EXCERPT:

I’ve conducted some research that has shown that after the age of thirty, it becomes exponentially harder to find your future husband. What number constitutes exponentially? I’m not sure yet, but I’m working on narrowing in on that because generalities don’t really cut it for me. Thinking through things logically like this centers me, calms me, and resets me—no matter what life throws my way. All that’s to say, I’m officially in my last good year of dating (and my last year of not having to include a night serum in my skin care regimen), and I’m determined not to wind up with my dog, my roommate, and a few low-maintenance houseplants as my sole life partners.

“Tackling thorny questions of widowhood and dating after trauma, Belden’s second novel is witty, full of heart, and blindingly au courant. Packed with pop-culture references, it will appeal to fans of Sophie Kinsella, Rosie Walsh, and Plum Sykes. Belden writes twists and turns to keep readers hooked.” Booklist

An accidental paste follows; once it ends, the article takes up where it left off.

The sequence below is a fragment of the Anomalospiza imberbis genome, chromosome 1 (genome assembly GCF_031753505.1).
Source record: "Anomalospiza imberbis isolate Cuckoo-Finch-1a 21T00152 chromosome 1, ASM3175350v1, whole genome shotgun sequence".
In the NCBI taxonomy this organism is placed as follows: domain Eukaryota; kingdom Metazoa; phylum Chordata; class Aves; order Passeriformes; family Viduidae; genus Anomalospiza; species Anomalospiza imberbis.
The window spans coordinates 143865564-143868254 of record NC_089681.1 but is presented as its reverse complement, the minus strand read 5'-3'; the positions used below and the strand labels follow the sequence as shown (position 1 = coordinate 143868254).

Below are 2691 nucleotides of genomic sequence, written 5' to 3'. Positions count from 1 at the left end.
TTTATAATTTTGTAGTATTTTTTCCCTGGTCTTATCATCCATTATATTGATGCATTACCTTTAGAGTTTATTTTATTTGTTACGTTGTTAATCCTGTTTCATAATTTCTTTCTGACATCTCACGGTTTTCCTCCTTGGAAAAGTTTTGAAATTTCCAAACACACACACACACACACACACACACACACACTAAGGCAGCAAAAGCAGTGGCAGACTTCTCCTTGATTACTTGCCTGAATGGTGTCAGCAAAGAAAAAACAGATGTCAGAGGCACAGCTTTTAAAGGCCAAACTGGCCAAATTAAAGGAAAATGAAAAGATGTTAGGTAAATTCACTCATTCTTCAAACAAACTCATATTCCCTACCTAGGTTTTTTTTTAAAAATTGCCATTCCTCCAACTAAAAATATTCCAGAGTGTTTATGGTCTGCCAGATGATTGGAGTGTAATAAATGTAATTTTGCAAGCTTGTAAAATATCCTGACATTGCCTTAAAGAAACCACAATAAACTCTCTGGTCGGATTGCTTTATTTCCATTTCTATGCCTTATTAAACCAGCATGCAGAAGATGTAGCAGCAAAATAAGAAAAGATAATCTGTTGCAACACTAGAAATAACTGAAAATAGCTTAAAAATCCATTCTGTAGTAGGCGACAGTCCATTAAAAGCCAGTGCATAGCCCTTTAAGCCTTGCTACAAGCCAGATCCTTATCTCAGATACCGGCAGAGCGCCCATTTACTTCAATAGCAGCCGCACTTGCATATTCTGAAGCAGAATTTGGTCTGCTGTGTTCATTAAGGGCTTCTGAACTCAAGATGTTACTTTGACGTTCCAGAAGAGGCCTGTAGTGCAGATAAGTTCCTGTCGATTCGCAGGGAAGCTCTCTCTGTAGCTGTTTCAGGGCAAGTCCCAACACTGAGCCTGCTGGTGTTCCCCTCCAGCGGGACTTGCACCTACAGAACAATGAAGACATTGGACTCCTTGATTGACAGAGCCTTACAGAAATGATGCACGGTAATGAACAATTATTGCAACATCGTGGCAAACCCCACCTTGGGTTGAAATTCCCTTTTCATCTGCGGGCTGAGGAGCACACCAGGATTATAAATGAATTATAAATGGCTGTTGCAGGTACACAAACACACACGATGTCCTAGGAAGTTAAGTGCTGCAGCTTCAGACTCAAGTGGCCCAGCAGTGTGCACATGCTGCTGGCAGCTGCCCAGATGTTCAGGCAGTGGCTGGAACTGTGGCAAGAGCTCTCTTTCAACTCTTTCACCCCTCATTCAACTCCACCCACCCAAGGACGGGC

Harlequin: https://www.harlequin.com/shop/books/9781525805981_husband-material.html

Amazon: https://amzn.to/35gMxcA

Barnes & Noble: https://www.barnesandnoble.com/w/husband-material-emily-belden/1129908343?ean=9781525805981#/

Indie Bound: https://www.indiebound.org/book/9781525805981

Kobo: https://www.kobo.com/us/en/ebook/husband-material-12

Autho photo_Emily Belden_finalEMILY BELDEN is a journalist, social media marketer, and storyteller. She is the author of the novel Hot Mess and Eightysixed: A Memoir about Unforgettable Men, Mistakes, and Meals. She lives in Chicago. Visit her website at http://www.emilybelden.com or follow her on Twitter and Instagram, @emilybelden.

Many thanks to Harlequin and @emilybelden for my copy of this marvelous book!

Paris Never Leaves You by Ellen Feldman

War is hell. I often find that reading books about war is the same. I do my best to avoid them. The premise of Paris Never Leaves You is that it was post WWII, however, that isn’t totally accurate. Set in a dual timeline, the story alternates between the 1950s in NYC where we find Charlotte and her daughter living post-war and the 1940s in France and what Charlotte had to do to survive the war to get to that point. Charlotte lives with the guilt as so many survivors do.